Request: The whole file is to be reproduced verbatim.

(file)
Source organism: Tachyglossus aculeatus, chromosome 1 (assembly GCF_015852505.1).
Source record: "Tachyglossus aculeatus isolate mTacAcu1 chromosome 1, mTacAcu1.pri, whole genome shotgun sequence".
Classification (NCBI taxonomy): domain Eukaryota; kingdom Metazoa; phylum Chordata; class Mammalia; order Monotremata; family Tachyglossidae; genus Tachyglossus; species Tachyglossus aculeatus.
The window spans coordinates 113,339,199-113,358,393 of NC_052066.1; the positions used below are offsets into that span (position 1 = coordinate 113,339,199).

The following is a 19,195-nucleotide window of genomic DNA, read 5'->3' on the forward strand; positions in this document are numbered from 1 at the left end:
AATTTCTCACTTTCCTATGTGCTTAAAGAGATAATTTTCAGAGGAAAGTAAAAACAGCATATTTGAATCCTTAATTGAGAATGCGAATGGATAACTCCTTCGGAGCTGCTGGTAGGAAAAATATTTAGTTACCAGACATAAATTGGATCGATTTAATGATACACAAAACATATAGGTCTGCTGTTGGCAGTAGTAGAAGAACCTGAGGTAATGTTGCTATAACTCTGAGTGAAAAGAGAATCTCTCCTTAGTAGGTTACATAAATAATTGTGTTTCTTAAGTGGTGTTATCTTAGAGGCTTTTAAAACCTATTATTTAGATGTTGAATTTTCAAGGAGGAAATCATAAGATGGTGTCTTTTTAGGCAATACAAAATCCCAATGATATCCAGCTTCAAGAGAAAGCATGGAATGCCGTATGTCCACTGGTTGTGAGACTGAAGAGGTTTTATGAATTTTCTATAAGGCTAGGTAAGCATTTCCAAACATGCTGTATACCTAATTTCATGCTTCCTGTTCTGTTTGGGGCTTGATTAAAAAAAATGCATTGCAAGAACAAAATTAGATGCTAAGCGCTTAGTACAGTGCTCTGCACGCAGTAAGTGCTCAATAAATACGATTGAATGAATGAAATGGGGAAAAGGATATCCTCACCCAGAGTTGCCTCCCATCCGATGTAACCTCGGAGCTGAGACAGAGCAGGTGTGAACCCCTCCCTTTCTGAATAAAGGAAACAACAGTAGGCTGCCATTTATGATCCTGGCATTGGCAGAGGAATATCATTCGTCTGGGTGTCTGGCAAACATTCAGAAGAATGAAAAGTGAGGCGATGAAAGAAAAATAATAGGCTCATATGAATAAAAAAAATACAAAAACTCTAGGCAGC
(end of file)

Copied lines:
Source organism: Tachyglossus aculeatus, chromosome 1 (assembly GCF_015852505.1).
Source record: "Tachyglossus aculeatus isolate mTacAcu1 chromosome 1, mTacAcu1.pri, whole genome shotgun sequence".
Classification (NCBI taxonomy): domain Eukaryota; kingdom Metazoa; phylum Chordata; class Mammalia; order Monotremata; family Tachyglossidae; genus Tachyglossus; species Tachyglossus aculeatus.
The window spans coordinates 113,339,199-113,358,393 of NC_052066.1; the positions used below are offsets into that span (position 1 = coordinate 113,339,199).

The following is a 19,195-nucleotide window of genomic DNA, read 5'->3' on the forward strand; positions in this document are numbered from 1 at the left end:
AATTTCTCACTTTCCTATGTGCTTAAAGAGATAATTTTCAGAGGAAAGTAAAAACAGCATATTTGAATCCTTAATTGAGAATGCGAATGGATAACTCCTTCGGAGCTGCTGGTAGGAAAAATATTTAGTTACCAGACATAAATTGGATCGATTTAATGATACACAAAACATATAGGTCTGCTGTTGGCAGTAGTAGAAGAACCTGAGGTAATGTTGCTATAACTCTGAGTGAAAAGAGAATCTCTCCTTAGTAGGTTACATAAATAATTGTGTTTCTTAAGTGGTGTTATCTTAGAGGCTTTTAAAACCTATTATTTAGATGTTGAATTTTCAAGGAGGAAATCATAAGATGGTGTCTTTTTAGGCAATACAAAATCCCAATGATATCCAGCTTCAAGAGAAAGCATGGAATGCCGTATGTCCACTGGTTGTGAGACTGAAGAGGTTTTATGAATTTTCTATAAGGCTAGGTAAGCATTTCCAAACATGCTGTATACCTAATTTCATGCTTCCTGTTCTGTTTGGGGCTTGATTAAAAAAAATGCATTGCAAGAACAAAATTAGATGCTAAGCGCTTAGTACAGTGCTCTGCACGCAGTAAGTGCTCAATAAATACGATTGAATGAATGAAATGGGGAAAAGGATATCCTCACCCAGAGTTGCCTCCCATCCGATGTAACCTCGGAGCTGAGACAGAGCAGGTGTGAACCCCTCCCTTTCTGAATAAAGGAAACAACAGTAGGCTGCCATTTATGATCCTGGCATTGGCAGAGGAATATCATTCGTCTGGGTGTCTGGCAAACATTCAGAAGAATGAAAAGTGAGGCGATGAAAGAAAAATAATAGGCTCATATGAATAAAAAAAATACAAAAACTCTAGGCAGC